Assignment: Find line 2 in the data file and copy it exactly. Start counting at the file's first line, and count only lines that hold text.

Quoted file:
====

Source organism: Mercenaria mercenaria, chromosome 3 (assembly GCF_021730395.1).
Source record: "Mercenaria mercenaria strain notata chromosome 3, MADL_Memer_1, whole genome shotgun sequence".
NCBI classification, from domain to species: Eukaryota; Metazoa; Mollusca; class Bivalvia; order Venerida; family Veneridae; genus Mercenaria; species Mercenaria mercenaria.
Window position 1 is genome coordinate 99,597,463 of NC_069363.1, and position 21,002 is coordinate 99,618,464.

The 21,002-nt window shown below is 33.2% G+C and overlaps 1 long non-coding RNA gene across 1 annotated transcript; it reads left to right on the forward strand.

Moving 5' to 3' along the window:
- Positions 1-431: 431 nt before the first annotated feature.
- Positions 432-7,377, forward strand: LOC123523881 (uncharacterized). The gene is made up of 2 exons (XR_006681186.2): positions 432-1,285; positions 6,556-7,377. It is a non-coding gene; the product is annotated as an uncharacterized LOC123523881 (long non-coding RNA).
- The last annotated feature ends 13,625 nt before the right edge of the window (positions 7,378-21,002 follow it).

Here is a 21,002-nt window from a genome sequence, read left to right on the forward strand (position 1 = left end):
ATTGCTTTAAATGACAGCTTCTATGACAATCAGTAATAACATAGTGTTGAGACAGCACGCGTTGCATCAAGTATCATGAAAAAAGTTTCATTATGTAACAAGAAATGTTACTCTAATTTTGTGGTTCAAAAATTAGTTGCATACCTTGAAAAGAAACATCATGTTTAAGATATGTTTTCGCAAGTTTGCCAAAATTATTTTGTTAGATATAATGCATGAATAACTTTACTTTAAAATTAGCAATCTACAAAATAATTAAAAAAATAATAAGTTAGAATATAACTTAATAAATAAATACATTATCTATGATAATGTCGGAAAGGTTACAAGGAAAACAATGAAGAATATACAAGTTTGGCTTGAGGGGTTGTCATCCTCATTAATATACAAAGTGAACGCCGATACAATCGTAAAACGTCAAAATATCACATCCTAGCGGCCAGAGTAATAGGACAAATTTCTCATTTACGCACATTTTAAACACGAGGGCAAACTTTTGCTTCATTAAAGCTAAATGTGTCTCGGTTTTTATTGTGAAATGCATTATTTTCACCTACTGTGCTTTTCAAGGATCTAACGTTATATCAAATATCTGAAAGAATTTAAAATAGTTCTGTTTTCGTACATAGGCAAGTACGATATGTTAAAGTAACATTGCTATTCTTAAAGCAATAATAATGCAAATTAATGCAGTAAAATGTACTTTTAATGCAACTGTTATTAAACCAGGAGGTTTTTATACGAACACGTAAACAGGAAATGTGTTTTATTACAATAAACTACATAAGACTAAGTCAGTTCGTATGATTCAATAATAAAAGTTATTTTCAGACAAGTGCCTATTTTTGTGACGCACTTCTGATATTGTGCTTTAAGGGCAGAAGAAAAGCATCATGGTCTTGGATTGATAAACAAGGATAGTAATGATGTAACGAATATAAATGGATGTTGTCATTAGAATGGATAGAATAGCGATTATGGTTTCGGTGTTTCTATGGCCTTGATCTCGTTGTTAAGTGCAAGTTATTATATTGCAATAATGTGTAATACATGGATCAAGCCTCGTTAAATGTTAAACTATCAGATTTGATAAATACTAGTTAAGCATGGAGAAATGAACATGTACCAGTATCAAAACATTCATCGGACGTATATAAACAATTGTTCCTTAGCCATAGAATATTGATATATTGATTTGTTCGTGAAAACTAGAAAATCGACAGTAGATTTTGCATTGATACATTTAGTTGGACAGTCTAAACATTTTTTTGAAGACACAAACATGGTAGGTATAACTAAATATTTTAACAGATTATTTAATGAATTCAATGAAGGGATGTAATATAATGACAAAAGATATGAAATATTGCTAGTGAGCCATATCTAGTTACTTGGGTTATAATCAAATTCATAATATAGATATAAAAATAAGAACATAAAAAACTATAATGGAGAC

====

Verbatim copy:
Source record: "Mercenaria mercenaria strain notata chromosome 3, MADL_Memer_1, whole genome shotgun sequence".